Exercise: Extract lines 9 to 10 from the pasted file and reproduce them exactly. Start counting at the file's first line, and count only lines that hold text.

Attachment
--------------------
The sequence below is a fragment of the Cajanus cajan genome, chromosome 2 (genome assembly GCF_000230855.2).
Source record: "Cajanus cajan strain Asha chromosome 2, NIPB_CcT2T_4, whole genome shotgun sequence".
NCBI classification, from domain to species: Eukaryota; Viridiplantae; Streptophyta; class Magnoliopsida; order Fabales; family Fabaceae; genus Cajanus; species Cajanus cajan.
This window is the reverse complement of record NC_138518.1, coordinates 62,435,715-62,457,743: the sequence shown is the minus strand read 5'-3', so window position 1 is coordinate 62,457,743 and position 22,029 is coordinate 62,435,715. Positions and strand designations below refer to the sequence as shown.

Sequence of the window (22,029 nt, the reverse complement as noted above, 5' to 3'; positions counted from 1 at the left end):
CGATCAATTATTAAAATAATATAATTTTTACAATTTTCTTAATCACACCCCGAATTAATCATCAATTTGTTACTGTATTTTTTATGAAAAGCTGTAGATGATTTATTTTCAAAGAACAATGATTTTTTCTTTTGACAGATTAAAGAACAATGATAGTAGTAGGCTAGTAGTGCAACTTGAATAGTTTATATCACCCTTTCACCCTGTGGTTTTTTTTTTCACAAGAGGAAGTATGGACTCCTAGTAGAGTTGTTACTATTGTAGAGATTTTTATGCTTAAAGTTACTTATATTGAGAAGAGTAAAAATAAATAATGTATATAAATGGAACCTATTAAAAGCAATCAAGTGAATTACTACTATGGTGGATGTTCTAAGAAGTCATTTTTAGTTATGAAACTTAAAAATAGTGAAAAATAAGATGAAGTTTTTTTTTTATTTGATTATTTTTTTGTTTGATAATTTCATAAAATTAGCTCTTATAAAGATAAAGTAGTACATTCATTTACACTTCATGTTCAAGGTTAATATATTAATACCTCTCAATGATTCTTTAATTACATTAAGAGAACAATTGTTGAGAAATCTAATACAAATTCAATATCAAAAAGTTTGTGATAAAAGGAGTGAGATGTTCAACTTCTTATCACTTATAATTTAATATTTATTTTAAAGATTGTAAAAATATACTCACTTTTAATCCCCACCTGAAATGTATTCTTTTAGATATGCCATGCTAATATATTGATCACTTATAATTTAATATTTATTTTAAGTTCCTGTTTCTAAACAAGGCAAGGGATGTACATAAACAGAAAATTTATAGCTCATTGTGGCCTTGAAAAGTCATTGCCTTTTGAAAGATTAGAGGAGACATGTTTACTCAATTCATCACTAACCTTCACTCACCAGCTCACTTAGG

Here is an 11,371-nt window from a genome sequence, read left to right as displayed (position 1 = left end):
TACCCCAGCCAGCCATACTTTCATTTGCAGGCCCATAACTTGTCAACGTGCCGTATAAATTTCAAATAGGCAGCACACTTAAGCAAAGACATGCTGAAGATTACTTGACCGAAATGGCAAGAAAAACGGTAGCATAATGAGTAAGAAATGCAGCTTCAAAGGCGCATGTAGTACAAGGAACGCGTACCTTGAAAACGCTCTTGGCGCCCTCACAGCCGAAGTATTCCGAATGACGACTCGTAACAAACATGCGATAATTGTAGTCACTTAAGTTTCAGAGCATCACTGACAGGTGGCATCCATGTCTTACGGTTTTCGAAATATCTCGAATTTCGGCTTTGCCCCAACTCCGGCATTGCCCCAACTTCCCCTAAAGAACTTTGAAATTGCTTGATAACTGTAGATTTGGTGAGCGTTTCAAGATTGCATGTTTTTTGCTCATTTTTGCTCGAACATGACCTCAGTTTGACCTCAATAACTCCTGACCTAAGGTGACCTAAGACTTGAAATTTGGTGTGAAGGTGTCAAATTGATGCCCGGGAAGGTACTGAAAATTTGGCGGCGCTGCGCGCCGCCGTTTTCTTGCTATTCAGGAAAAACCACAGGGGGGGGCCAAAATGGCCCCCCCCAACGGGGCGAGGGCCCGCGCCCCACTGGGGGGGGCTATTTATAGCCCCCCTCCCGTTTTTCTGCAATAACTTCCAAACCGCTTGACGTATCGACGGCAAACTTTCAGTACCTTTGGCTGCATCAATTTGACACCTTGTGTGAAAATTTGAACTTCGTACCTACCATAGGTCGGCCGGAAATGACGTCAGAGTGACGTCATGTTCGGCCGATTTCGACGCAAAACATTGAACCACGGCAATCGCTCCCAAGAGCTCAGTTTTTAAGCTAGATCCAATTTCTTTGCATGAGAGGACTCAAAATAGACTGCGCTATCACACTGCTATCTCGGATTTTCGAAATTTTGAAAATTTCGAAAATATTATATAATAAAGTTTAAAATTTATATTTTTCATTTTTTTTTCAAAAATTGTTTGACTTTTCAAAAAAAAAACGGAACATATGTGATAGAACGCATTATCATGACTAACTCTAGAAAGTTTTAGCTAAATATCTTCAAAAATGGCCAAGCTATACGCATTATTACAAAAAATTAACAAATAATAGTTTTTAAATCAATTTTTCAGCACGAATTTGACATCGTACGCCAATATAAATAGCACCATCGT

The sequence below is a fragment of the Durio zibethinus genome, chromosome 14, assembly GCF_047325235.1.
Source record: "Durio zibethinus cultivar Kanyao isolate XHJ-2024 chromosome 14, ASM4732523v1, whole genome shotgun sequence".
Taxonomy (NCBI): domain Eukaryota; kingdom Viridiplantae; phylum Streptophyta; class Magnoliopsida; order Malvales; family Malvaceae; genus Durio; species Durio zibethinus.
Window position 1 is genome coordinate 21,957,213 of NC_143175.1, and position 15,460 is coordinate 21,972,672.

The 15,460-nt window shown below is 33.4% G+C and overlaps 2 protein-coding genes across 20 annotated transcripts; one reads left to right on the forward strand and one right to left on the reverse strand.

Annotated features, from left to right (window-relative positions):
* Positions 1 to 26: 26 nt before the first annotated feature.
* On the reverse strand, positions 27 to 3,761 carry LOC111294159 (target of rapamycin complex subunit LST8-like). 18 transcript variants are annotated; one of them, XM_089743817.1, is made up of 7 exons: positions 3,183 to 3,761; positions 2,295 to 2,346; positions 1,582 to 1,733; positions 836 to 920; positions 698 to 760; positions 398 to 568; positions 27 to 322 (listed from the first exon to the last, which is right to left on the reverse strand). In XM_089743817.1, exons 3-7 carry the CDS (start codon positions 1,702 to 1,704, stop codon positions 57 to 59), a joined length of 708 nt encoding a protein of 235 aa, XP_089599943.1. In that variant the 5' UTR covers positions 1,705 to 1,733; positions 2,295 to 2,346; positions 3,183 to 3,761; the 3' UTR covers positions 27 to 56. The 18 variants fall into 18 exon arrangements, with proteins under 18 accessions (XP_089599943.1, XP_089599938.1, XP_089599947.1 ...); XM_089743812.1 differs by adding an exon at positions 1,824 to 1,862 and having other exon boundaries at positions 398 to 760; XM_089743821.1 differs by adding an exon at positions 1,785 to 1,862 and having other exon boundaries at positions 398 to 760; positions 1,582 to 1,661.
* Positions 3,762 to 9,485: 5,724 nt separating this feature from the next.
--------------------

The sequence below is a fragment of the Durio zibethinus genome, chromosome 14, assembly GCF_047325235.1.
Source record: "Durio zibethinus cultivar Kanyao isolate XHJ-2024 chromosome 14, ASM4732523v1, whole genome shotgun sequence".